Wright R-1820 Cyclone

The Wright R-1820 Cyclone 9 is an American radial engine developed by Curtiss-Wright, widely used on aircraft in the 1930s through 1950s. It was produced under license in Spain as the Hispano-Suiza 9V or Hispano-Wright 9V, and in the Soviet Union as the Shvetsov M-25.

R-1820 Cyclone
Wright R-1820 G
Curtiss-Wright R-1820 Cyclone Radial Engine
Type Radial engine
National origin United States
Manufacturer Wright Aeronautical
First run 1930s
Major applications B-17 Flying Fortress
Variants Shvetsov M-25
Developed into Wright R-2600
Wright R-3350

Design and development

The R-1820 Cyclone 9 represented a further development of the Wright P-2 engine dating back to 1925. Featuring a greater displacement and a host of improvements, the R-1820 entered production in 1931. The engine remained in production well into the 1950s.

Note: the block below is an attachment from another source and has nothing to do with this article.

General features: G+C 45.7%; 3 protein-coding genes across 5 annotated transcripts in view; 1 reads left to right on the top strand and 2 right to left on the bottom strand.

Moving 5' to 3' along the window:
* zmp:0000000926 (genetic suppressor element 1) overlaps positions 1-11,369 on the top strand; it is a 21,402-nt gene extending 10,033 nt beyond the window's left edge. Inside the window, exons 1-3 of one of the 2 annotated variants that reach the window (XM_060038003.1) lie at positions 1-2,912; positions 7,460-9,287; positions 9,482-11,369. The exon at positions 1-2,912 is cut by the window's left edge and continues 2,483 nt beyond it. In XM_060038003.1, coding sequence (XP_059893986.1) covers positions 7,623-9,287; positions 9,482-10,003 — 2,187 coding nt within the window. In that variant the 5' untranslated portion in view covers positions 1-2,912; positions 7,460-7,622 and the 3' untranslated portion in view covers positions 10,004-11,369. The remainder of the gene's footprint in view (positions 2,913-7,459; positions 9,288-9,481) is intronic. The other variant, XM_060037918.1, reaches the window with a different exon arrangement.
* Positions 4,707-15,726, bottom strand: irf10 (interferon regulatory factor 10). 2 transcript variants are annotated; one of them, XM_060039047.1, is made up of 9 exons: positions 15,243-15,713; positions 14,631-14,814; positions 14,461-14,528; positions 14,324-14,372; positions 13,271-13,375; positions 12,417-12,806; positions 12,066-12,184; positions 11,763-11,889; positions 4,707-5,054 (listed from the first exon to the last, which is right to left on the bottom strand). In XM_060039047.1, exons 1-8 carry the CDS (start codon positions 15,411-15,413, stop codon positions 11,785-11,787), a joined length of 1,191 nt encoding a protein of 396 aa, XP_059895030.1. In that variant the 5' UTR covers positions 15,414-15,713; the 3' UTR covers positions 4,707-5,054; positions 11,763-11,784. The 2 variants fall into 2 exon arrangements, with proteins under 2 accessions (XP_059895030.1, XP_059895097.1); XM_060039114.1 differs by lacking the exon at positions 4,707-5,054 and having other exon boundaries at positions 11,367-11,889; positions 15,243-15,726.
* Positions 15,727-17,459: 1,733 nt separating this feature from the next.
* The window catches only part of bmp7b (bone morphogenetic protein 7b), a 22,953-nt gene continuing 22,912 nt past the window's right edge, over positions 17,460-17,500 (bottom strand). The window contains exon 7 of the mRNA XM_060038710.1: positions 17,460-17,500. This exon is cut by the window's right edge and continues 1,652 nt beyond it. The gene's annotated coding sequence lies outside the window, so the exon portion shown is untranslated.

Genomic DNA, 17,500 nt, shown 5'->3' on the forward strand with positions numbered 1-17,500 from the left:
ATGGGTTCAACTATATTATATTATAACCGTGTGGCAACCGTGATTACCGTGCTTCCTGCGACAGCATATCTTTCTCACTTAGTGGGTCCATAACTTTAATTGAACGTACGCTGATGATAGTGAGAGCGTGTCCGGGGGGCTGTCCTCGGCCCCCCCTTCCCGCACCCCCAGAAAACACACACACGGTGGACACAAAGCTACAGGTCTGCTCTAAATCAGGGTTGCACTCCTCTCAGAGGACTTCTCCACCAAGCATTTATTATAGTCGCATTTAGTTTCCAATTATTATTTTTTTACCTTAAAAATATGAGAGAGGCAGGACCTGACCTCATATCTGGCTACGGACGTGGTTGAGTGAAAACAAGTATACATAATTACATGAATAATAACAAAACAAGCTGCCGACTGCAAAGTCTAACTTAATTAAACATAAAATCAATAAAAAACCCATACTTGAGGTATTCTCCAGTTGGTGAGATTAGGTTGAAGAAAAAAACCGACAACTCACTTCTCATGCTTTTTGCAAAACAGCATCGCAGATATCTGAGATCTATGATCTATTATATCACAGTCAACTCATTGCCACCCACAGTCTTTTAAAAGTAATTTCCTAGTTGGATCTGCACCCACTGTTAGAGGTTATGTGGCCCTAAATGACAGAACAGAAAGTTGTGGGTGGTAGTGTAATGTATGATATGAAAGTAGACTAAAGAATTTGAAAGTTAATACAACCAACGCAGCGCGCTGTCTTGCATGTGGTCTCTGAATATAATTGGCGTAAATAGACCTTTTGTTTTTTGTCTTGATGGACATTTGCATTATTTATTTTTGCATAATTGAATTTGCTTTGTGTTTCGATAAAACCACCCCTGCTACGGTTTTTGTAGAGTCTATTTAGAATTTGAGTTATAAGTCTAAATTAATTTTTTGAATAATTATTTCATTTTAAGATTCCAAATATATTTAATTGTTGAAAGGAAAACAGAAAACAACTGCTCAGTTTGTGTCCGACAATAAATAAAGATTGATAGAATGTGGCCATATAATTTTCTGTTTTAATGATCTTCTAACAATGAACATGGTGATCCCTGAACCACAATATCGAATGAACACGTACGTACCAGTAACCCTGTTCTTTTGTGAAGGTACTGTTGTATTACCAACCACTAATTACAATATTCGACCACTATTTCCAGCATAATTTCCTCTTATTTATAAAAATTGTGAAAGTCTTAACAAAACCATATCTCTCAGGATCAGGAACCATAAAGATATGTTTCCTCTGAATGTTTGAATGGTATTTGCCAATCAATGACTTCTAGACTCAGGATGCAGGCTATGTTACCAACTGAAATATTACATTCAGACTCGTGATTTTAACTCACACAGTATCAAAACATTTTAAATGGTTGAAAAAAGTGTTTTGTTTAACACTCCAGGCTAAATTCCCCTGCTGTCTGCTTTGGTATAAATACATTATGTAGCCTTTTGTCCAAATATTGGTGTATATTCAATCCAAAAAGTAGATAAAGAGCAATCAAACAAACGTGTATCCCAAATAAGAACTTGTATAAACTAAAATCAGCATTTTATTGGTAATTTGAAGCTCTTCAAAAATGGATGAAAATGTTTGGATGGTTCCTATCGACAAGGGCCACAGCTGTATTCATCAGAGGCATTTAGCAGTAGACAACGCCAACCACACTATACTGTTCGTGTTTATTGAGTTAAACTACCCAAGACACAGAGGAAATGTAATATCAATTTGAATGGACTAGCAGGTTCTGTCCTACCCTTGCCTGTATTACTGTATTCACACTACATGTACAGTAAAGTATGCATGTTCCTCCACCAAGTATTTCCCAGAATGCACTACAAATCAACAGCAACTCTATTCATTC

The R-1820 was built under license by Lycoming, Pratt & Whitney Canada, and also, during World War II, by the Studebaker Corporation. The Soviet Union had purchased a license for the design, and the Shvetsov OKB was formed to metricate the American specification powerplant for Soviet government-factory production as the M-25, with the R-1820's general design features used by the Shvetsov design bureau for many of their future radials for the Soviet air forces through the 1940s and onwards. In Spain the R-1820 was license-built as the Hispano-Suiza 9V or Hispano-Wright 9V.[1]

The R-1820 was at the heart of many famous aircraft including early Douglas airliners (the prototype DC-1, the DC-2, the first civil versions of the DC-3, and the limited-production DC-5), every wartime example of the Boeing B-17 Flying Fortress and Douglas SBD Dauntless bombers, the early versions of the Polikarpov I-16 fighter (as the M-25), and the Piasecki H-21 helicopter.